michael, Thanks for the reference. I'll look into it. With my background in civil engineering I have long felt that the ancient engineers knew how to use some sort of "prosaic" means to move and erect the stones. There are four primary questions that I have still. One is how they achieved such precision in setting the stones in alignment with certain astronomical phenomenon. Not perfect, but with much greater accuracy than can be currently achieved. Two, as I said before why did they go to so much trouble to align them with those astronomical phenomenon. It makes no sense that such sites were just calendars, because that would entail a lot of effort to no good purpose as they could have determined dates with just as much accuracy with a lot less trouble. Three, why did they insist on using that particular type of stone from that particular quarry. Four, Why did they build such sites to last for such long periods of time. Except in cases where there is outright corruption and/or incompetence involved, obviously not the case here, engineers do not like to unnecessarily complicate their jobs, because the more complicated something gets the more certain it is that something will go wrong. They had to have practical reasons for what they did at Stonehenge, even though those reasons may have been at least in part spiritual in nature.
    • avatar
      michaelin reply toRandall Lee Hilburn(Show commentHide comment)
      Randall, let me know when you get to checking the doco and website. I have several texts on this topic and can locate one of the significant texts from the '70's (I believe) which looked at the astronomical use of Stonehenge. That being said I will quote (verbatim) a classic scholar of Stonehenge and other monuments (Aubrey Burl), who said; other than what we see of Stonehenge, we know nothing - about the people, lifestyles, motivations etc. All that is left is some clever analysis. That was a while ago and historians and others have done a little work since then about how things might have happened. But that's all. :)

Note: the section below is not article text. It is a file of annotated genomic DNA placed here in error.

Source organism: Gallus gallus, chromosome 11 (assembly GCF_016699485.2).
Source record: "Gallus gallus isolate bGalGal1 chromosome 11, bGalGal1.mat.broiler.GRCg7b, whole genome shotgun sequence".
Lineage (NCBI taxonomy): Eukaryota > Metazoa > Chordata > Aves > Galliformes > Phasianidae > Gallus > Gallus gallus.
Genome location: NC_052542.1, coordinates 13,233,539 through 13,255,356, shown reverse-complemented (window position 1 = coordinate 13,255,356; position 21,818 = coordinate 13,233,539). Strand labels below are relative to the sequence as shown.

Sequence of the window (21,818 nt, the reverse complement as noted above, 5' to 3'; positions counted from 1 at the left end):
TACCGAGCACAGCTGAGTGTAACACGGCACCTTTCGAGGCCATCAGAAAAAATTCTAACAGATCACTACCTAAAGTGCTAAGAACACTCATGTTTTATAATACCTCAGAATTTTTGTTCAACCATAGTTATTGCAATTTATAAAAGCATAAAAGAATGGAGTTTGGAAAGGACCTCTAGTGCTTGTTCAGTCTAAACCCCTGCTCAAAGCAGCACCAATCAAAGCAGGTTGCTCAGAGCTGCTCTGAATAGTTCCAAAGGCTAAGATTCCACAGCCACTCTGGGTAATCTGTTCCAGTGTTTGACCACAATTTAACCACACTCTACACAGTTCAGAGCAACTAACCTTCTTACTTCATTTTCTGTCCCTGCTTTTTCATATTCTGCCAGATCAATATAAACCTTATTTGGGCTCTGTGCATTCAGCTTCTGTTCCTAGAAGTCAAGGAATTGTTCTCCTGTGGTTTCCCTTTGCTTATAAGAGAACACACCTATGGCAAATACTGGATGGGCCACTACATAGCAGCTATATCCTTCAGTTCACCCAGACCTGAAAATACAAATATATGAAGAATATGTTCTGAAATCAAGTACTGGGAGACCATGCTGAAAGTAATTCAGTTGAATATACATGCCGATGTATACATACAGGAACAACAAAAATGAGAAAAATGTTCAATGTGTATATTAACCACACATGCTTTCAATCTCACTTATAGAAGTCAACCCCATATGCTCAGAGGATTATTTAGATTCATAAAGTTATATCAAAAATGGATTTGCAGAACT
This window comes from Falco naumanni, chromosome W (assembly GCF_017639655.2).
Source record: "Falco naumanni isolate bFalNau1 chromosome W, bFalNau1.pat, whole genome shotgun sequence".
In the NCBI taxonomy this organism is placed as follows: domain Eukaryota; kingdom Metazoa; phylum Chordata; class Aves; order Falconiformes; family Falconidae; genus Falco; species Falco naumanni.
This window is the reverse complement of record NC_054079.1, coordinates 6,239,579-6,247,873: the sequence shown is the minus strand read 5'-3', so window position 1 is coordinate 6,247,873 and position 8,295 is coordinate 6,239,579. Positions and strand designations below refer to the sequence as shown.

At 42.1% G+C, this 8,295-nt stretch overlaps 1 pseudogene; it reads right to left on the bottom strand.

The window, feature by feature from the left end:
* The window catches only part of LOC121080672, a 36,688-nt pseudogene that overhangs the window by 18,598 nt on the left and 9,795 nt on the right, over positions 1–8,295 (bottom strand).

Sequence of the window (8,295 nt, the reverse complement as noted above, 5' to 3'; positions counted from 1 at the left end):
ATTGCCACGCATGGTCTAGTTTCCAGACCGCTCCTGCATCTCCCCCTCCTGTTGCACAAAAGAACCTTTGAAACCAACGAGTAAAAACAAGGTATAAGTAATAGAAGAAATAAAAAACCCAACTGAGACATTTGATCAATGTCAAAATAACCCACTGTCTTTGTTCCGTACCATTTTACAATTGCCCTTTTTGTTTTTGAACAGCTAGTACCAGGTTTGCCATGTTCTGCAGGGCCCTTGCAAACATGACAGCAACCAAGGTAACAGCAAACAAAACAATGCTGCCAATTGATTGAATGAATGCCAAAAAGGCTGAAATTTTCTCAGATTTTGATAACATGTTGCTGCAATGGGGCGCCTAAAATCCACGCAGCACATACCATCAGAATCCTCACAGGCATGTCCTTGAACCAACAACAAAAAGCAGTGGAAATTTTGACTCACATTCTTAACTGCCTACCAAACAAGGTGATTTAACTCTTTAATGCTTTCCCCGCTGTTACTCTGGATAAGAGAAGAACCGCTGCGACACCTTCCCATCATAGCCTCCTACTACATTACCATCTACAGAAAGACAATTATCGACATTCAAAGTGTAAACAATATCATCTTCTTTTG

• avatar
      Randall Lee Hilburnin reply tomichael(Show commentHide comment)
      michael, Your comment reminded me of a quote I once came across. The Romans were recording what the Druids had told them about Stonehenge. "It was already here when we got here, and while we have adapted it to our purposes, we have no idea when, why or by whom it was originally built." Or words to that effect. That says a lot. It could have been used for any number of things over time that weren't necessarily a part of its original purpose, whatever that was.
    • avatar
      michaelin reply toRandall Lee Hilburn(Show commentHide comment)
      Randall, and that can be applied to so much of our history. Thanks! :)
    • avatar
      Randall Lee Hilburnin reply tomichael(Show commentHide comment)
      michael, Over the last several months it has really begun to sink in with me just how little of mankind's history we actually know for certain. Take 9/11 for example. The official account is obviously a total fabrication. But how many times have similarly blatant fictions been passed off as historical facts going all the way back into ancient times? It is obvious that mankind has been robbed of much of their true history. But by whom and for what purpose is the great mystery.
    • avatar
      michaelin reply toRandall Lee Hilburn(Show commentHide comment)
      Randall, a gem: legend = rumour + time
    • avatar
      Randall Lee Hilburnin reply tomichael(Show commentHide comment)
      michael, True. In researching mans true history one must constantly face the stumbling block of having to determine whether a "history" is real or a fabrication that has become history threw constant repetition. The example of 9/11 once again. Of course that was deliberate, but the same thing could happen threw repeating rumors often enough as you said. (Sometimes I think such a search for mans true history is very frequently futile because all you come up with are contradictions that you have no way of resolving.)
    • avatar
      Randall Lee Hilburnin reply tomichael(Show commentHide comment)
      michael, It has taken me awhile but I have finally gotten around to checking out the site you suggested. There is some very useful information there. Thanks once again.